Walmart Sees Strong Grocery Sales, Despite Slow Holiday Season

Jamie Grill-Goodman
Editor in Chief
Jamie goodman

Walmart reported holiday results that fell short of expectations for its 2020 fourth quarter, but U.S. grocery and e-commerce sales were strong throughout.

Walmart U.S. e-commerce sales spiked 37% and its Net Promoter Score improved. The retail giant said online grocery was a “meaningful contributor to e-commerce growth.”

“In the few weeks before Christmas, we experienced some softness in a few general merchandise categories in our U.S. stores,” Brett Biggs, CFO of Walmart Inc. said. “However, Walmart U.S. grocery sales and e-commerce sales were strong throughout the quarter.”

Walmart said grocery sales on a “two-year stacked basis were among the best in the past 10 years.” The retailer noted its expanded omnichannel offering contributed to strength, along with increased value, including higher penetration of private brands.

Walmart now has around 3,200 grocery pickup locations, more than 1,600 stores with same-day grocery delivery and about 1,500 pickup towers. It also began Delivery Unlimited at more than 1,400 locations last November. The program gives customers the option to pay a yearly $98 fee or a monthly $12.95 fee to receive unlimited Walmart Grocery Delivery orders to their homes.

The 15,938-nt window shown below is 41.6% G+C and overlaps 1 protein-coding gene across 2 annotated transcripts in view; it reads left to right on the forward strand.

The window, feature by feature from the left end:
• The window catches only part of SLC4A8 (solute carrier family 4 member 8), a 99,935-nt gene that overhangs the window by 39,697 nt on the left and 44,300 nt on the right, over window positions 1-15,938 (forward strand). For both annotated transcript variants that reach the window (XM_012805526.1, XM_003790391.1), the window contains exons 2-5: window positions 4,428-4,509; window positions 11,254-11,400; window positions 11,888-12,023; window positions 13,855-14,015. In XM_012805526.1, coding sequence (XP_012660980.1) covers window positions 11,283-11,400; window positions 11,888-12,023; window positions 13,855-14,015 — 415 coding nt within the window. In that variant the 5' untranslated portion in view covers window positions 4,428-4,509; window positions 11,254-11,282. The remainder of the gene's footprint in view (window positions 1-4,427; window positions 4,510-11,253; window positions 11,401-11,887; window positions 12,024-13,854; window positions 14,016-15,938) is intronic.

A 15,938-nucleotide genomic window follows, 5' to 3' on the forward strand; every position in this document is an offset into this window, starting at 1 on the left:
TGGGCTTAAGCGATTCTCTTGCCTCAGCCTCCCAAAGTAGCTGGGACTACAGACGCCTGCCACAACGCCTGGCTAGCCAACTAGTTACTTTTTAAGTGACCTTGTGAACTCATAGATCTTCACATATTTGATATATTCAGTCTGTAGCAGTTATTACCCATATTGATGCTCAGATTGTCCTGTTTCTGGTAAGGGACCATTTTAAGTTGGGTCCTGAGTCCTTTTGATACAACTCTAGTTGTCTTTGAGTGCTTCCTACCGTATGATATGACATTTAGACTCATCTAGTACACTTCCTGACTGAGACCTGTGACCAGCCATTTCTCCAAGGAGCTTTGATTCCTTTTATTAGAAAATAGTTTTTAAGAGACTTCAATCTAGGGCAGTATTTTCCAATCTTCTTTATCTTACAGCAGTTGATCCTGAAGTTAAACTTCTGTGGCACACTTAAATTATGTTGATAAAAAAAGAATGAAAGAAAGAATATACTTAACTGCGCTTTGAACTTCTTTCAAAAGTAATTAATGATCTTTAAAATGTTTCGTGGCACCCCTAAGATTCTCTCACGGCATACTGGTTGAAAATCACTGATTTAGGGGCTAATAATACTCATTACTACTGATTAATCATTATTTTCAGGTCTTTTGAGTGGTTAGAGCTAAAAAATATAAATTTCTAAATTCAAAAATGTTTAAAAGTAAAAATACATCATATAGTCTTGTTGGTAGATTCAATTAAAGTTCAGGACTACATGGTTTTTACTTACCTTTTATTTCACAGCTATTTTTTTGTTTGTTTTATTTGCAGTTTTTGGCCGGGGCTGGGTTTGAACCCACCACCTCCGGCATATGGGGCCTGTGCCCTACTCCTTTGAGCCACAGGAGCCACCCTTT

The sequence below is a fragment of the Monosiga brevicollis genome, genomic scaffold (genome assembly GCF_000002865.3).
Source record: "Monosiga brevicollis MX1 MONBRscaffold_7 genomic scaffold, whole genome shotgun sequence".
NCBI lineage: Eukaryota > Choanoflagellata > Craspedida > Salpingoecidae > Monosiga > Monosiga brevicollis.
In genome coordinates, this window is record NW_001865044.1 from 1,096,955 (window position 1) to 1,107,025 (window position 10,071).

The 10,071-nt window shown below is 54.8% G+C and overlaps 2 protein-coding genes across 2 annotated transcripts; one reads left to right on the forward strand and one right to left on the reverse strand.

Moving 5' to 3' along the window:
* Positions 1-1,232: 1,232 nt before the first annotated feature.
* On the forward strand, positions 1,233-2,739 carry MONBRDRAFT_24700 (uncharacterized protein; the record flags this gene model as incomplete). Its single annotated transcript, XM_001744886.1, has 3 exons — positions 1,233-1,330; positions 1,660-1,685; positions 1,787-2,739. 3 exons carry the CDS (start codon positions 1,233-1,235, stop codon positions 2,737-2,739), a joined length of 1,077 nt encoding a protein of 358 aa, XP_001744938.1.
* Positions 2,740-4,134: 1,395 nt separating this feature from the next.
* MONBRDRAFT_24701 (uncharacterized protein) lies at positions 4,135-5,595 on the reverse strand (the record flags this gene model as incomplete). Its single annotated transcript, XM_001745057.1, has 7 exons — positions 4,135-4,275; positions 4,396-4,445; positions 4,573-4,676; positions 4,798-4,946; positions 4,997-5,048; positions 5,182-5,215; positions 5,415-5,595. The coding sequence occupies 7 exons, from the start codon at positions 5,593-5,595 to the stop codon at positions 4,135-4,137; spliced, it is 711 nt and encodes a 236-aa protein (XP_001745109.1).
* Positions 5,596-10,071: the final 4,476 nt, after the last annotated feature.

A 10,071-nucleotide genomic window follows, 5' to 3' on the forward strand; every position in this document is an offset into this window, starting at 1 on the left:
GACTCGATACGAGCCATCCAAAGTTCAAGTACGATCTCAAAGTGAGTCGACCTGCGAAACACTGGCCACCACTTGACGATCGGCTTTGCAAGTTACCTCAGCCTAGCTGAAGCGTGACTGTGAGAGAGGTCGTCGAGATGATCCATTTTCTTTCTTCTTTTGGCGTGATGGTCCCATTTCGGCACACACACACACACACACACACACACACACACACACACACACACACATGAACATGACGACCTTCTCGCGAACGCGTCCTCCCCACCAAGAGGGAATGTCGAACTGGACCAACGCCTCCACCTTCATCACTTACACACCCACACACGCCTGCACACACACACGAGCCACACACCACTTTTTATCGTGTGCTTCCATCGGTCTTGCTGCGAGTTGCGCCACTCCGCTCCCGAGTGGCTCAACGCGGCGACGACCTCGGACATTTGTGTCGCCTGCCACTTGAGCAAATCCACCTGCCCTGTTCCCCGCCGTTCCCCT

“Walmart has taken steps to build a more formal membership program through its unlimited grocery delivery offering,” notes Nicole Amsler, VP of Marketing at Formation.“Much like Amazon’s Prime membership, unlimited grocery delivery aims to increase convenience for customers and keep shoppers coming back through a paid program. Grocery has played a major role in Walmart’s past e-commerce sales growth so it will be interesting to see if the company looks to apply this membership model to more aspects of its business."

Walmart also just announced last month that its Alphabot system is fully functional and operating inside a 20,000-square-foot warehouse behind the Walmart’s Salem, NH, supercenter. The tech uses autonomous carts to retrieve ambient, refrigerated and frozen items ordered for online grocery. After it retrieves them, Alphabot delivers the products to a workstation, where a Walmart associate checks, bags and delivers the final order.

“Walmart has an opportunity to distinguish itself as a customer experience leader with its innovation of the grocery pickup and delivery process,” said Bobby Greenberg, SVP of Consulting at Kobie. “The retail giant's rollout of Alphabot, its automated warehouse technology, could give competitors like Amazon and Target a run for their money. By marrying the data, analytics, people and processes with its Alphabot capability, Walmart can fuel the growth of its significant grocery business with enhanced customer experiences that can bridge the online, in-store gap and have a real impact on its bottom line.”

While Walmart’s grocery and e-commerce saw strength throughout the quarter, it noted a weak demand for toys, media and gaming, and apparel, as well as a shorter shopping season cut into its results.

Walmart’s revenue increased 2.1% to $141.67 billion, missing analysts’ expectations of $142.49 billion. Same-store U.S. sales rose 1.9%, missing expectations of 2.3% and, excluding one-time items, Walmart earned $1.38 a share, missing analysts’ expectations of $1.43 per share.

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